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Why does the Super Bowl use Roman numerals?

The NFL has used Roman numerals since Super Bowl V. Why has this seemingly archaic tradition lasted?

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    The Super Bowl XLIX logo is displayed on the University of Phoenix Stadium before the Pro Bowl Sunday, Jan. 25, 2015, in Glendale, Ariz. The venue will also host Super Bowl XLIX between the New England Patriots and the Seattle Seahawks on Sunday, Feb. 1, 2015.
    Charlie Riedel/AP
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Roman numerals may have gone the way of cursive penmanship for the average American, but once a year, during the Super Bowl, America gets a crash course in counting with letters.

The championship game has been keeping count in Roman numerals since Super Bowl V in 1971, and Roman numerals for the first four Super Bowls were retroactively used. Lamar Hunt, former owner of the Kansas City Chiefs, is credited with the idea of using Roman numerals, according to Chiefs historian Bob Moore.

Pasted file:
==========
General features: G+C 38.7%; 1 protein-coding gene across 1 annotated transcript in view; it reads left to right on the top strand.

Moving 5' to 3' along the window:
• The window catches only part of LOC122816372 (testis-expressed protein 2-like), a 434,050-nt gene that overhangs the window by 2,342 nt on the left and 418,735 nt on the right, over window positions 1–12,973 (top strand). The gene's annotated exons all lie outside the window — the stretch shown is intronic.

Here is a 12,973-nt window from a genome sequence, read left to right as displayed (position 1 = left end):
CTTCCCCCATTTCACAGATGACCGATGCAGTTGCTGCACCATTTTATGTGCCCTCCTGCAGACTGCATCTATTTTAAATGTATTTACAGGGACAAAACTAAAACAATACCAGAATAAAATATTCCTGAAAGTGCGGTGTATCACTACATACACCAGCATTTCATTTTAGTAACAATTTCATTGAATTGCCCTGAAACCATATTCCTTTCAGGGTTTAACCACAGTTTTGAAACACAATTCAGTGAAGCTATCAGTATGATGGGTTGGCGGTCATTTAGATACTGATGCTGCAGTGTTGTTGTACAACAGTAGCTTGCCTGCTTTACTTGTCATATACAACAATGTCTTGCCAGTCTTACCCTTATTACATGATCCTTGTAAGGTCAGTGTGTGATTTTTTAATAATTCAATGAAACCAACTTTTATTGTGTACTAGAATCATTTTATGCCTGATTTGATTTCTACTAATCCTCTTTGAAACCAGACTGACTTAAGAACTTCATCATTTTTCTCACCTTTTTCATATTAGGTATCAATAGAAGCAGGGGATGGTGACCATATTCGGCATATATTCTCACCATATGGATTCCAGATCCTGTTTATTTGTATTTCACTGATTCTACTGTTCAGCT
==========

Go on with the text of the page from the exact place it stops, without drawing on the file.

"It was [Hunt’s] brainchild," said Moore of the numbering system in an interview with Yahoo. "I think people felt from the start that it had something to it, even if they couldn’t quite put their finger on exactly what it was. Before long it was just part of it. Now it wouldn’t be the same without it."

Hunt, who also gave the Super Bowl its name, is one of the founders of the American Football League and was on a committee to organize the first Super Bowl in 1967, when it was still officially called the NFL-AFL Championship.

"The NFL didn't model after the Olympics," Dan Masonson, director of the league's corporate communication, told the AP. 

Instead, NFL and AFL representatives decided to number the games, rather than referring to them by year, to prevent confusion due to the fact that the championship game is played in a different calendar year than the regular season.

The Roman numerals were used to make the game seem more prestigious, back when the Super Bowl was not yet the most watched television event of the year. “It’s much more magisterial,” Moore told the AP.

In the early years, the Roman numerals were simple and recognizable, but they got more complex as the years went on. Many people have complained about the Roman numeral system, saying it is pretentious and outdated.

But the NFL is committed to honoring its roots.

However, for next year's Super Bowl 50, the NFL is taking a one-year break from the traditional Roman numerals and will opt for the Arabic numerals instead. This move was made because of concerns about confusion arising from using only an L, the Roman numeral for 50, in the event's name. The NFL will return to Roman numerals for Super Bowl LI.

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